§ 16 of the Crimes Act of 1790 states in relevant part:
And be it enacted, That if any person within any of the places under the sole and exclusive jurisdiction of the United States, or upon the high seas, shall take and carry away, with an intent to steal or purloin the personal goods of another; or if any person or persons, having at any time hereafter the charge or custody of any arms, ordnance, munition, shot, powder, or habiliments of war belonging to the United States, or of any victuals provided for the victualing of any soldiers, gunners, marines or pioneers, shall for any lucre or gain, or wittingly, advisedly, and of purpose to hinder or impede the service of the United States, embezzle, purloin or convey away any of the said arms, ordnance, munition, shot or powder, habiliments of war, or victuals, that then and in every of the cases aforesaid, the person or persons so offending, their counsellors, aiders and abettors (knowing of and privy to the offenses aforesaid) shall, on conviction, be fined not exceeding the four-fold value of the property so stolen, embezzled or purloined; the one moiety to be paid to the owner of the goods, or the United States, as the case may be, and the other moiety to the informer and prosecutor, and be publicly whipped, not exceeding thirty-nine stripes."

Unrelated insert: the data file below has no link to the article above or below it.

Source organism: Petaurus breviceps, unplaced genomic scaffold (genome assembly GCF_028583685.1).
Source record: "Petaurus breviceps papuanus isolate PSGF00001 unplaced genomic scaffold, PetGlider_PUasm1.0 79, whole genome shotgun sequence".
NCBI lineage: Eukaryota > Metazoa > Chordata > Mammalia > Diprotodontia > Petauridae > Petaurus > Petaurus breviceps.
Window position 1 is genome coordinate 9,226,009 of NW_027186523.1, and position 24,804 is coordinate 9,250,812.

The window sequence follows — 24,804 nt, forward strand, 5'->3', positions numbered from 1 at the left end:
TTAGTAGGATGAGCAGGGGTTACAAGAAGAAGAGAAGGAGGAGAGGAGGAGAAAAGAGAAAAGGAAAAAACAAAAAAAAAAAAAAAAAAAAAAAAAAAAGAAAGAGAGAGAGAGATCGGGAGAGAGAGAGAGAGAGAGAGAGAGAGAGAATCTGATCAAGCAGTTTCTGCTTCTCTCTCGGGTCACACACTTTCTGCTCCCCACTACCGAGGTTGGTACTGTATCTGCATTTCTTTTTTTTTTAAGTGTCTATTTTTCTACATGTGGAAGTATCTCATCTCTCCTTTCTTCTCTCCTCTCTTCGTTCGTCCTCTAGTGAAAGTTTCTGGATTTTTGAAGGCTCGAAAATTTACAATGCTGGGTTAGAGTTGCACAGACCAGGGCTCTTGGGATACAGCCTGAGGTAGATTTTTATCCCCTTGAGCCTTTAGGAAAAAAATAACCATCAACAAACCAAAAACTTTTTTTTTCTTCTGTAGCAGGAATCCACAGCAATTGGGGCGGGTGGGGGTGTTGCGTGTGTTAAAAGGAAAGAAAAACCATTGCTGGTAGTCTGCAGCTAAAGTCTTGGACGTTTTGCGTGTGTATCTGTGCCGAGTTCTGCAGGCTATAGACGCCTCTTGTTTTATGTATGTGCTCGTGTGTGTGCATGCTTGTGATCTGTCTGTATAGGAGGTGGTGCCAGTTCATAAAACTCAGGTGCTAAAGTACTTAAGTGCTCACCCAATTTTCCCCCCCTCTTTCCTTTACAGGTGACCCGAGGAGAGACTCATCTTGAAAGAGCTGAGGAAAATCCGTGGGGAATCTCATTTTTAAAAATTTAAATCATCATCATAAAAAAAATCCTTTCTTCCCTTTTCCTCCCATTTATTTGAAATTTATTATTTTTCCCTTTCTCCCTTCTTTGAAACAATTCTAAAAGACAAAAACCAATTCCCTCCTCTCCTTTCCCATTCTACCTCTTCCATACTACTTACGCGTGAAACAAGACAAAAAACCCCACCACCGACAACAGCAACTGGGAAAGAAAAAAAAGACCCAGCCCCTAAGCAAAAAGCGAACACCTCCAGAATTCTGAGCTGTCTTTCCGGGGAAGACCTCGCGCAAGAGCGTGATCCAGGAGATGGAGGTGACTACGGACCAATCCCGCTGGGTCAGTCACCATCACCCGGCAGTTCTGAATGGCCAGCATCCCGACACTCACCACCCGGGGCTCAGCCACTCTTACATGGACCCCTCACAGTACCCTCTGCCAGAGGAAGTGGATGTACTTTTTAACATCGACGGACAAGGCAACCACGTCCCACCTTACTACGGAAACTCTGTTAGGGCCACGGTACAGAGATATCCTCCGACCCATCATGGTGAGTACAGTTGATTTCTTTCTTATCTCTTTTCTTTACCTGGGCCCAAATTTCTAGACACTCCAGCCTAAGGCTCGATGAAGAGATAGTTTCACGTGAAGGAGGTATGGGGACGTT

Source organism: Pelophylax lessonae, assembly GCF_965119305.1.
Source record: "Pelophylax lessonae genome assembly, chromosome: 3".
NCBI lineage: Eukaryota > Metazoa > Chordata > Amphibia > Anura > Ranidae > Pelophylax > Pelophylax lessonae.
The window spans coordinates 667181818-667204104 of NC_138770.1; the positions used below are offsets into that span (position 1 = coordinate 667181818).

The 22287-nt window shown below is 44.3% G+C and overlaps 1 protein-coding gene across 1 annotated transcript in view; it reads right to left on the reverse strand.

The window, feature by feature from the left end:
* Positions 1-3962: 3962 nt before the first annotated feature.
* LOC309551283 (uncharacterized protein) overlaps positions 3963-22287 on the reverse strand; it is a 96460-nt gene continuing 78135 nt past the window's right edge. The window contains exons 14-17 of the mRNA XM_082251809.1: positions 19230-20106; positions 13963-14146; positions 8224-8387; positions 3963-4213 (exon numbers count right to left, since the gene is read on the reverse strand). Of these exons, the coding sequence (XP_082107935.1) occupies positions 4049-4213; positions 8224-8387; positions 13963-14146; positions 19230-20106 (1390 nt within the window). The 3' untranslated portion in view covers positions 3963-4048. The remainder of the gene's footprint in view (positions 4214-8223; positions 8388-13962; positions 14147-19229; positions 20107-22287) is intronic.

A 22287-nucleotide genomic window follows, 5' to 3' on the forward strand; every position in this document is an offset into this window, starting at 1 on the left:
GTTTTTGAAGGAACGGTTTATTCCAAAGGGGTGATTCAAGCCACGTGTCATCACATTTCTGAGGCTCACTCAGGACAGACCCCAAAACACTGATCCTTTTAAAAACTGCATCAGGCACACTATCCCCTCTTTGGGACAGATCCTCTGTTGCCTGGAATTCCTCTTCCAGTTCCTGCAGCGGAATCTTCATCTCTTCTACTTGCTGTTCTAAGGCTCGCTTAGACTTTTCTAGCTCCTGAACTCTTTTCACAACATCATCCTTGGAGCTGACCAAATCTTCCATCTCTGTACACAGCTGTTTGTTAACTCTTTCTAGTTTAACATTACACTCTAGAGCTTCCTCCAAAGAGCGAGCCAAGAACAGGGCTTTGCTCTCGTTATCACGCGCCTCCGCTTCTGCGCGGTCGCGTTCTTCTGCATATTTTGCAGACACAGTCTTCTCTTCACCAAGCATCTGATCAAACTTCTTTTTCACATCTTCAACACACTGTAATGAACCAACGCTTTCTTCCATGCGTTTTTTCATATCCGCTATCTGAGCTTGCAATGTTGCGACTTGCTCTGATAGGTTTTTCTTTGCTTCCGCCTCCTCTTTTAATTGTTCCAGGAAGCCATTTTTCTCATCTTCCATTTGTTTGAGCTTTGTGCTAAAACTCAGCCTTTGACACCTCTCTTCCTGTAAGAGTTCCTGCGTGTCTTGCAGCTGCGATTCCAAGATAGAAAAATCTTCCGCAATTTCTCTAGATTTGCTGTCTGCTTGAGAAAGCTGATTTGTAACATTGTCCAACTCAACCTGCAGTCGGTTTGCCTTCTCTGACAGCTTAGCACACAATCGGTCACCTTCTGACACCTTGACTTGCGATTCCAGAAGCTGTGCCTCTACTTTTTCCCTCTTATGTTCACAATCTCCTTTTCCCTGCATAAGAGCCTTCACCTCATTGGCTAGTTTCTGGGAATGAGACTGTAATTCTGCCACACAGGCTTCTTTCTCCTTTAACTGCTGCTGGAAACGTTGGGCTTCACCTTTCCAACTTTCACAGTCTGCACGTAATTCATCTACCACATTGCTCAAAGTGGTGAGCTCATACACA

In one sense, the present case is the direct converse of the LeMasters situation. This court in LeMasters held that a more expansive interpretation of congressional intent behind 18 U.S.C. § 2113(b) was not proper as it would produce a result which would duplicate state law in the field and bring into federal jurisdiction innumerable small cases which would otherwise be adequately handled in state courts. On the other hand, § 661 deals with areas outside of the normal state jurisdiction and, consequently, the rationale for the LeMasters decision would not be applicable here.
We hold that 18 U.S.C. § 661 is not limited in application to offenses amounting to common law larceny. Further, the Supreme Court's delineation of the meaning of the term "stolen" in Turley, supra, 352 U.S. at 417, 77 S.Ct. 397, is deemed to be applicable here in interpreting the phrase "with intent to steal or purloin". Thus, 18 U.S.C. § 661 does not require the element of intent to permanently deprive the owner of his property.
"`Stolen' . . . includes all felonious takings . . . with intent to deprive the owner of the rights and benefits of ownership, regardless of whether or not the theft constitutes common-law larceny." 352 U.S. 417, 77 S.Ct. 402.